TRAFFIC Logo

Wildlife Trade Specialists

TRAFFIC's Sammi Li (second from right) receiving the award on behalf of WWF and TRAFFIC © huanqiu.com

Top media award in China

TRAFFIC's Sammi Li (second from right) receiving the award on behalf of WWF and TRAFFIC © huanqiu.com

i

Published 7th December 2016

WWF and TRAFFIC’s ivory initiative receives top media award in China

Beijing, China, 7th December 2016—The joint WWF and TRAFFIC ivory initiative has been recognised at the Global Fashion & Charity Annual Festival 2016 held in Beijing for its contribution towards raising awareness for protecting elephants and calling on the public to stop buying ivory products. 


It is the second time that WWF and TRAFFIC’s joint work on illegal wildlife trade has received this popular award since 2014, when they were recognized for their efforts to raise global awareness at the highest political levels about the seriousness of wildlife crime. This time the two organizations collaborated through a joint venture with TRAFFIC providing evidence and research to support a public engagement campaign led by WWF

The award was presented by Gao Min, the famous former international springboard diving champion on behalf of influential news outlets People.cn, huanqiu.com and the Global Times newspaper, who co-hosted the event. TRAFFIC and WWF’s ivory campaign was selected among the Top 10 by a panel of experts and celebrities active in the philanthropy field in China. Four criteria were used in their evaluation: inspiring the public, cross-over, multi-means of communication and environmental friendly execution. The campaign was the fourth most popular on the event’s online platform, receiving 680,000 votes from visitors.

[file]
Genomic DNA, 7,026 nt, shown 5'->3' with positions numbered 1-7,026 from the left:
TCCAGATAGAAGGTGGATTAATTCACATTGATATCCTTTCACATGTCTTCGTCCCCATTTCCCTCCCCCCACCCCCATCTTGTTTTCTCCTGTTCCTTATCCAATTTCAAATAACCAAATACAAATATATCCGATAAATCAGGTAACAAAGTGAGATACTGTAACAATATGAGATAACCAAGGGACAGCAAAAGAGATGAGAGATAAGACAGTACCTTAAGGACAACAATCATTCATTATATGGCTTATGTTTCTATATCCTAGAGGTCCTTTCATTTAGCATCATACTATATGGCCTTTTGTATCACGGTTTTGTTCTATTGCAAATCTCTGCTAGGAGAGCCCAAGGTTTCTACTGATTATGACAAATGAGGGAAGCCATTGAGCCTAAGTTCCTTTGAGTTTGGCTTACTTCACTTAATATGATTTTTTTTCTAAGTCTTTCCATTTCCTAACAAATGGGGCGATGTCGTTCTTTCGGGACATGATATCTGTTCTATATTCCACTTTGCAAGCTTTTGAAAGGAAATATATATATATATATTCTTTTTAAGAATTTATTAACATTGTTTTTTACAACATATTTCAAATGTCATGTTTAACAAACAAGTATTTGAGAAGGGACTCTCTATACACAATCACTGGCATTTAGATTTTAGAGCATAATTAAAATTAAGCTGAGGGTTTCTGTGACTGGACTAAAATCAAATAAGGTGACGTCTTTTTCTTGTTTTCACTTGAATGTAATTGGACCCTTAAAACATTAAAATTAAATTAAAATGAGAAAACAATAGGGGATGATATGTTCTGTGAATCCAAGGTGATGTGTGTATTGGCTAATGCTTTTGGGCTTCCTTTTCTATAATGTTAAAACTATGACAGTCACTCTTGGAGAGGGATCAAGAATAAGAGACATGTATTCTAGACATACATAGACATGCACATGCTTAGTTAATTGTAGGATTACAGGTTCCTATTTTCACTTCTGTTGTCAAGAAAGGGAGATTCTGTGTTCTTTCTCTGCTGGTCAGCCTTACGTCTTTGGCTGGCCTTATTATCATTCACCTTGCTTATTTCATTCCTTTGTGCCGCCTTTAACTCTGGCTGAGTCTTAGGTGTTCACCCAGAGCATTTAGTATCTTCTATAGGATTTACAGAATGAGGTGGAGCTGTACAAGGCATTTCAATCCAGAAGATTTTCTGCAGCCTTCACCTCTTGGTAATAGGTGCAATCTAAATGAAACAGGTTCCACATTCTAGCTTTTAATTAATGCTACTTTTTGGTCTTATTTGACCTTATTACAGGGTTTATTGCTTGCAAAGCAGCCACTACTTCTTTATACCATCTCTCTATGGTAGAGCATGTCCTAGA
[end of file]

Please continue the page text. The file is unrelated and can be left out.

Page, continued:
Sammi Li, Senior Communications Officer with TRAFFIC’s China Office accepted the award on behalf of TRAFFIC and WWF. She said: “TRAFFIC and WWF‘s joint venture was launched in July 2016 and called for the public to link their fingers to show their commitment towards refusing ivory products and supporting the Chinese government’s ivory trade ban.”

“One key measure to combat elephant poaching and illegal ivory trade is to reduce the demand for ivory products in consumer markets by raising awareness and educating the public about the crimes which are part of the trade.” 

The campaign was launched to build public support for the government's decision to phase out the domestic ivory trade, which was initiated by President Xi Jinping in September 2015 during his visit to Washington, USA. The US has already imposed a near total ban on its domestic ivory market after new regulations came into force in July this year. 

Around 20,000 elephants are poached for their tusks each year. Zhou Fei, Head of TRAFFIC’s China Office and representing WWF China Wildlife Trade Programme said: “We encourage anyone who has been touched by the campaign to pass their Stop Buying Ivory pledge message on by contacting their friends, colleagues and associates through social media and other means to help spread the word.”